Continue Reading In the bag (for now): Hermès survives motion to dismiss in MetaBirkin NFT lawsuit

We recently reported on the Federal Trade Commission’s (“FTC”) increased enforcement against review curation policies that disproportionately restrict or remove negative reviews. Now, the Consumer Financial Protection Bureau (“CFPB”) has issued a Bulletin that makes clear that the suppression or manipulation of consumer reviews posted about financial products and services is an unfair and deceptive act or practice. The CFPB’s Bulletin drew from recent FTC guidance and enforcement activity as well as the Consumer Review Fairness Act of 2016 and stated that conduct such as (1) deceptively posting fake reviews that appear independent, (2) suppressing or manipulating reviews such as by limiting the posting of negative reviews, or (3) imposing contractual ‘gag’ clauses on consumers in form contracts that prohibit honest reviews is generally a violation of the Consumer Financial Protection Act.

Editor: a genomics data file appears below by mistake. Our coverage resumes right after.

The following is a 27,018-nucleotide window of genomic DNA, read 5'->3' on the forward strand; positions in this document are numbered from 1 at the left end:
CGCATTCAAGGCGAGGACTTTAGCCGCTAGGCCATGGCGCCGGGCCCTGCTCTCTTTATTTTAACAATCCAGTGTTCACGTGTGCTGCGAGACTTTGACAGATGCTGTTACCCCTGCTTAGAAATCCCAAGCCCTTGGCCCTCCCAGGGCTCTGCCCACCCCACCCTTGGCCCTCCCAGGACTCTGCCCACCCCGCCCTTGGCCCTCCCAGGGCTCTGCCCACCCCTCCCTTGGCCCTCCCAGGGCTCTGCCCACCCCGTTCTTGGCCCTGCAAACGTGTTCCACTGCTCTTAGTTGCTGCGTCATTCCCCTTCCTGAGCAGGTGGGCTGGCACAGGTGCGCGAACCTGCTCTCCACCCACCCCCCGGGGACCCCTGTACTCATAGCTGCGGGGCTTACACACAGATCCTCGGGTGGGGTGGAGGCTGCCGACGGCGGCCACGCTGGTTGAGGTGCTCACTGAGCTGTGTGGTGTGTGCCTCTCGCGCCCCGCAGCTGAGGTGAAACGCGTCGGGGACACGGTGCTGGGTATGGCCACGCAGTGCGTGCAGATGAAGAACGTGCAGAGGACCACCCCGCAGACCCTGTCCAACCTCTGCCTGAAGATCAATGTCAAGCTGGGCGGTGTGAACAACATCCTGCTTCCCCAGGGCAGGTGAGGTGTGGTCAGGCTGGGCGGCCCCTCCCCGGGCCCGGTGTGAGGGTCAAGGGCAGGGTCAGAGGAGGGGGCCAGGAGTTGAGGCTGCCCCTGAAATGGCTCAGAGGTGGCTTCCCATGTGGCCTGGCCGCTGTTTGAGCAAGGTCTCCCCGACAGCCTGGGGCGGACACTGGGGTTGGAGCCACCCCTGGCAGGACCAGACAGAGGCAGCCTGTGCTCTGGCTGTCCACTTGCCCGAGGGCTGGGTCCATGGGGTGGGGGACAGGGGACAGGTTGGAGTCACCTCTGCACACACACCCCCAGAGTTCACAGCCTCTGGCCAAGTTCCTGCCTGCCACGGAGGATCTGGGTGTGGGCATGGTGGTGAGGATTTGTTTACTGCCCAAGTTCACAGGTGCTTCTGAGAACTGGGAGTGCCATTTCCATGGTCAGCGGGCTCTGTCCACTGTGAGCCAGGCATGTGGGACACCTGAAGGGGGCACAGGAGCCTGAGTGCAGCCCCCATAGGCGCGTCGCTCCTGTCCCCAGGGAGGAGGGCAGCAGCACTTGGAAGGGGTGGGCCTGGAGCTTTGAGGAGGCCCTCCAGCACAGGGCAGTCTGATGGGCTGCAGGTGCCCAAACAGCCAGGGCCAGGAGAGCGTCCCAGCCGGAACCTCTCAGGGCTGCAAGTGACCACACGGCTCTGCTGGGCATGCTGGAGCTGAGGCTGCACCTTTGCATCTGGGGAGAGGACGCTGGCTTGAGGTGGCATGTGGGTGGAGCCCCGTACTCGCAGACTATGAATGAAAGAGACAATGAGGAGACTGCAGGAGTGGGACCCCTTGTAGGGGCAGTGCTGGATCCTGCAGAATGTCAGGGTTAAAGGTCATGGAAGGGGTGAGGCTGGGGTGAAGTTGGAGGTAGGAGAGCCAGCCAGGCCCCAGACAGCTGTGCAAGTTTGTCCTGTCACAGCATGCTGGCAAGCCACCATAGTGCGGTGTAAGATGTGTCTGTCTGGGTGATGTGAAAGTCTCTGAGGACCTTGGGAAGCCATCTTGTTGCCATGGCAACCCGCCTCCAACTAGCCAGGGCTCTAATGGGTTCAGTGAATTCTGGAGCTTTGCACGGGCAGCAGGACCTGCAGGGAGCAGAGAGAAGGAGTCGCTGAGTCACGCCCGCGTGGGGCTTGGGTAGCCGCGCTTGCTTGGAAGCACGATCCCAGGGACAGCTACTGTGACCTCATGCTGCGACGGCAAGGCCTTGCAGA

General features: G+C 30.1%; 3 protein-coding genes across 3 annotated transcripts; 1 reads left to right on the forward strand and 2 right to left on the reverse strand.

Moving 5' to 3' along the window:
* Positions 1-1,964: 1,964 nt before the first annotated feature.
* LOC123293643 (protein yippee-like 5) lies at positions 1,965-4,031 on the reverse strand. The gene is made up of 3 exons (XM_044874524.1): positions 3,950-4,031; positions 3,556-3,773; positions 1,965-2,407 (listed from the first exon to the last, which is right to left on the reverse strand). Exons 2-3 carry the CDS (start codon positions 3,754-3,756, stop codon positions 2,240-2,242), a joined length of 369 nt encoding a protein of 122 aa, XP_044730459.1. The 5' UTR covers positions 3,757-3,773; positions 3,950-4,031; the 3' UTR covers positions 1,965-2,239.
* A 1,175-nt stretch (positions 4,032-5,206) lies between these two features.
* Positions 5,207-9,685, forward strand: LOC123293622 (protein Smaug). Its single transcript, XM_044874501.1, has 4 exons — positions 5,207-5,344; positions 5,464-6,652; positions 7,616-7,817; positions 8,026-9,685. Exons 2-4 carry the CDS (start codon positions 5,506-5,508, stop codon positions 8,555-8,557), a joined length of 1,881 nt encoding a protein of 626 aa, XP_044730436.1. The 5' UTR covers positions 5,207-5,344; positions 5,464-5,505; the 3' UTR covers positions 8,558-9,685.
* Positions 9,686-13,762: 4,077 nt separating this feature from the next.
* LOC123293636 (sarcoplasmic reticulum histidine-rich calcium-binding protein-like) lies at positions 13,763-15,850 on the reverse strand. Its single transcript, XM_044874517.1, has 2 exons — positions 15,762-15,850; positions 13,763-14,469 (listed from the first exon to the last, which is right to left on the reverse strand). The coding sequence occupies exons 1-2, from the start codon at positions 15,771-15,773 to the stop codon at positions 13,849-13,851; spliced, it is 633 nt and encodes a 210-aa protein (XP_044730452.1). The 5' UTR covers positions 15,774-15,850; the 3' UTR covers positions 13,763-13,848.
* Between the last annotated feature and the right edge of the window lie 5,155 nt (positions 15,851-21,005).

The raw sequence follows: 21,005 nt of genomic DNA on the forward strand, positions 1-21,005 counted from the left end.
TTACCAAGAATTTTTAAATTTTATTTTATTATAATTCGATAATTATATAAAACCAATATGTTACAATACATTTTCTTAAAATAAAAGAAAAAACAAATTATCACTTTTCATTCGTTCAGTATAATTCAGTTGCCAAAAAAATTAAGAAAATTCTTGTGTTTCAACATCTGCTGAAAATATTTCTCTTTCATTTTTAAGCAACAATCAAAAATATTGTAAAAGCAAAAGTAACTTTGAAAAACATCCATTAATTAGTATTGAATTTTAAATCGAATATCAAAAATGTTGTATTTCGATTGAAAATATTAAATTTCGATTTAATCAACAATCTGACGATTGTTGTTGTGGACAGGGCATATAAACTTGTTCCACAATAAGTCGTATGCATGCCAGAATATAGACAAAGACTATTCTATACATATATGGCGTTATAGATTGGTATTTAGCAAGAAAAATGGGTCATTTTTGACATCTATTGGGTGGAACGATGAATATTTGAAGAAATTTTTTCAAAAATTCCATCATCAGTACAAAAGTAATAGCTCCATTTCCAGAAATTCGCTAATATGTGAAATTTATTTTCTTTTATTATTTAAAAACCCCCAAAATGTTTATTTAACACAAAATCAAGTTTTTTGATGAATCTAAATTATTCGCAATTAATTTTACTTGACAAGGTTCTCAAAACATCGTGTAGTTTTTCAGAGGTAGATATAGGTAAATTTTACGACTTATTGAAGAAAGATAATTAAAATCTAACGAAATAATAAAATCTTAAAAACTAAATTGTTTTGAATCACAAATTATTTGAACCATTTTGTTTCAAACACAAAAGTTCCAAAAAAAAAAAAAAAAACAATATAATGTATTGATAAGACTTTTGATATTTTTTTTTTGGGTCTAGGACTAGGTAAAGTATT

Continue Reading CFPB Announces Policy Against Consumer Review Suppression

A few months after putting the nation’s top advertisers on notice that consumer endorsements are high priority, the Federal Trade Commission (“FTC”) recently announced a settlement with online retail company Fashion Nova, LLC (“Fashion Nova”) for allegedly blocking negative reviews from being posted on its website, signaling to retailers that the FTC is cracking down on companies that inflate consumer reviews. In conjunction with the settlement, the FTC also released guidance regarding the collection and publication of online reviews directed to online retailers and review platforms and announced that it sent letters to 10 companies offering review management services.